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The Feral Cat

Article taken from Animal Welfare Series:  Brochure #2
The Sir James Dunn Animal Welfare Center exists to provide tangible benefits to animals, through research, service and education.  For further information, please visit their website at:  http://www.upei.ca/awc/Outputs/Public_education_brochures

What is a feral cat?

      A feral cat is a free-roaming cat that has never lived with humans.

Where do feral cats live?
      Feral cats live in towns and rural areas.  They form colonies wherever they can find food and shelter, for example in parks, restaurant alleys, hospital grounds and barns.

 Where do feral cats come from?
      An ancestor of a feral cat may have been a stray , lost, or abandoned cat that once had an owner.  These cats have kittens and form colonies usually centered around a food source.  when cats in a feral colony leave or die, new cats come in from other colonies or from the pet cat population.

 Why do  colonies get so large?
      A female cat can have up to 18 kittens a year.  Approximately half of these kittens survive.  They can produce their own litters within a year.

     Feral cats usually live only 3 to 5 years because of accidents, disease, predators or starvation.  The size of a colony is limited mainly by the amount of food available.

 What do feral cats eat?
      Cats in urban colonies raid garbage containers, scavenge for food or are fed by concerned people.  Many feral cats also kill and eat small mammals such as mice, voles and shrews.  They may hunt birds and reptiles to a lesser extent.  The effect of feral cats on the wildlife population is still under debate.

Are my cat and I at risk if we are in contact with a feral cat?
      Feral cats can carry diseases.  If your cat comes in contact with a feral cat, she/he has an increased risk of catching these diseases, especially if she/he is not vaccinated.  Possible risks to people who come into contact with feral cats or their feces include ringworm, rabies, and parasites such as hookworm.  The risk of you catching these conditions from feral cats is low, unless you have a disease like HIV/AIDS that affects the immune system.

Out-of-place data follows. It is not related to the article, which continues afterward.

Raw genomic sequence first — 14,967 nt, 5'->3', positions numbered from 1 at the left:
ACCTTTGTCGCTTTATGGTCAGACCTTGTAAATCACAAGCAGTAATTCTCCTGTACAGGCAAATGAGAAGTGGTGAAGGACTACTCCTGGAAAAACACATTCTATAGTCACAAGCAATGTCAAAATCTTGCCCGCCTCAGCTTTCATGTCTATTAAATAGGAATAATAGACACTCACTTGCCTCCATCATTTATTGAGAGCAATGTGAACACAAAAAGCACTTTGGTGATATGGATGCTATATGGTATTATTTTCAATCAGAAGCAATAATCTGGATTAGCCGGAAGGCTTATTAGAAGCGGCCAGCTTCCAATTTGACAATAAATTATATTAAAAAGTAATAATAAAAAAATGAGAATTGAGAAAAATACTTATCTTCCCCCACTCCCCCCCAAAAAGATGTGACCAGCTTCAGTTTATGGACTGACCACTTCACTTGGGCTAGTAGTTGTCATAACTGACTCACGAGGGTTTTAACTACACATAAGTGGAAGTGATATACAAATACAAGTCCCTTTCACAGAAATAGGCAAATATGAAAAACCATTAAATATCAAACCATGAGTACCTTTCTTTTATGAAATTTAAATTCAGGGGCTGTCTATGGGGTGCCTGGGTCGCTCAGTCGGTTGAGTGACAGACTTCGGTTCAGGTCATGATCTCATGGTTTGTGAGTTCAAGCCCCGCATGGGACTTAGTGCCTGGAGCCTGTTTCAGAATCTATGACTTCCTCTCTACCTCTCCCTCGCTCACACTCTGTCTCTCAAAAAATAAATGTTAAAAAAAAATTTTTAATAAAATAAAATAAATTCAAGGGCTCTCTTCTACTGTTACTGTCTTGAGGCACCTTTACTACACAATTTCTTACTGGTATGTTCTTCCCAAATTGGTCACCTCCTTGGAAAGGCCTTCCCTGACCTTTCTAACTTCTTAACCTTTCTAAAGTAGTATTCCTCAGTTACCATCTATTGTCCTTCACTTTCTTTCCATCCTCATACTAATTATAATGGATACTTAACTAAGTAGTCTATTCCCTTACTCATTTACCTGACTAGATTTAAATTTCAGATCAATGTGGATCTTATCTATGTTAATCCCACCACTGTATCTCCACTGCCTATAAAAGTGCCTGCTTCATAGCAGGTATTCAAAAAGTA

How can we control feral cat populations?
      Killing feral cats does not control their population because other cats come in to take their place.  However, if a colony has a stable population of neutered cats, these cats stay and no more cats come in.

     There are organizations that help feral cats and try to control their populations.  These organizations use a program called Trap-Test-Vaccinate-Alter-Release or TTVAR.  Most veterinarians support TTVAR programs as a way to deal humanely with feral cat overpopulation.

     In a TTVAR program, feral cats are caught humanely in live traps.  They are brought to animal hospitals where they are vaccinated, neutered and tattooed or ear tipped for identification.  Many programs also test the cats for certain diseases like feline leukemia.  Cats which test positive are euthanized (put to sleep).  Following neutering, that cats are released into the area where they were trapped.  Volunteers feed and monitor the cats.

     Stray cats or feral kittens caught during the program may be adopted if they are sociable.  However, feral kittens which have had no human contact before they are 8 weeks old are difficult to tame and are not good choices for pets.

 How can I help?
      Organizations involved in TTVAR programs always need volunteers to set out traps, transport cats, and help feed and manage a colony.

     The Feral Cat Coalition and Alley Cat Allies are two groups that provide more information on feral cats and on how to set up TTVAR programs.  Their website addresses are www.feralcat.com and www.alleycat.org

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